The letter also says that “Native Americans experienced deep wounds in the age of colonization and expansion, wounds that largely remain unhealed and strongly impact the generations to this day.” It is easy to imagine that vestiges of this intergenerational trauma could have been present in Mr. Mitchell’s own childhood, which was spent in a home rife with abuse, addiction and mental illness.
The U.S. bishops noted that “there has been very limited formal acknowledgement of the harm done to so many” from institutional racism.
One cannot ignore that these legacies of harm and oppression faced by Native Americans—regrettably, at times even perpetuated by the church—are rooted in racism, which, the U.S. bishops note, “festers in part because, as a nation, there has been very limited formal acknowledgement of the harm done to so many, no moment of atonement, no national process of reconciliation and, all too often a neglect of our history.”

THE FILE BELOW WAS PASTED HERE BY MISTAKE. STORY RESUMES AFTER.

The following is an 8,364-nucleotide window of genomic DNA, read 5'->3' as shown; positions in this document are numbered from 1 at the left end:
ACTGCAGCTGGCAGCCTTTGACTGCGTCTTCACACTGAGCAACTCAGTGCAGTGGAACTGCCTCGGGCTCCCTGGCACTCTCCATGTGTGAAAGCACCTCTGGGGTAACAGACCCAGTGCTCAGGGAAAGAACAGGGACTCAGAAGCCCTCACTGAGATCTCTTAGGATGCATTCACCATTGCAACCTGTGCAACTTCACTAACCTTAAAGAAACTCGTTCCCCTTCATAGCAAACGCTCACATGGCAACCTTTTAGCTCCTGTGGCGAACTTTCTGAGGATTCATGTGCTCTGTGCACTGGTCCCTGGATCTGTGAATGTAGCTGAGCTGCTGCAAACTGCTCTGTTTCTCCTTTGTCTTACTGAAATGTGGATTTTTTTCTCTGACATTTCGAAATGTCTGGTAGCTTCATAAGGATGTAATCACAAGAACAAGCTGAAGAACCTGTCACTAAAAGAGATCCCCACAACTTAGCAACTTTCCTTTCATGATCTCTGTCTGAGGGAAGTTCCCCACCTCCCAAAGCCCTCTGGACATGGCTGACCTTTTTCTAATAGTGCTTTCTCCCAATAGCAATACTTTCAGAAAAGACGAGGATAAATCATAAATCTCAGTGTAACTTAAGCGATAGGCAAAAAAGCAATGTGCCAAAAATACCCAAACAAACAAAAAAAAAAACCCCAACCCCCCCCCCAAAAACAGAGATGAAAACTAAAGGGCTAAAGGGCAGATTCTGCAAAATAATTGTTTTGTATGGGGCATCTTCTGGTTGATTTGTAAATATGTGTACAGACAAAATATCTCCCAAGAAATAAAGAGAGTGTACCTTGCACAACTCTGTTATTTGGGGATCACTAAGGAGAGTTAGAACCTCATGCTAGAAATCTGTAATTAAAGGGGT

Wise practitioners of restorative justice—a holistic way of responding to harm which is itself rooted in Indigenous traditions and teachings—have long noted that trauma that is not transformed will, instead, be transferred.
As Catholics, we believe that part of honoring all human life as equally made in the image of God requires us to see manifestations of racism, acknowledge our complicity in these unjust systems and then actively work to dismantle them. How we as a church and as a country take responsibility for repairing past and present harms done to Native communities and work to end the immoral system of capital punishment is the necessary, faithful and challenging work of building up a culture of life.
In the words of our bishops, “racism is a life issue.” I cannot agree more.
The Catholic Church and the Navajo Nation stand together in opposition to the execution of Lezmond Mitchell because it, like the racism which brought his death sentence to pass, erodes the sanctity of human life.
What a travesty that the pleas to save Lezmond Mitchell’s life—from Catholics, people of good will, and his tribal community—have so far fallen on deaf ears.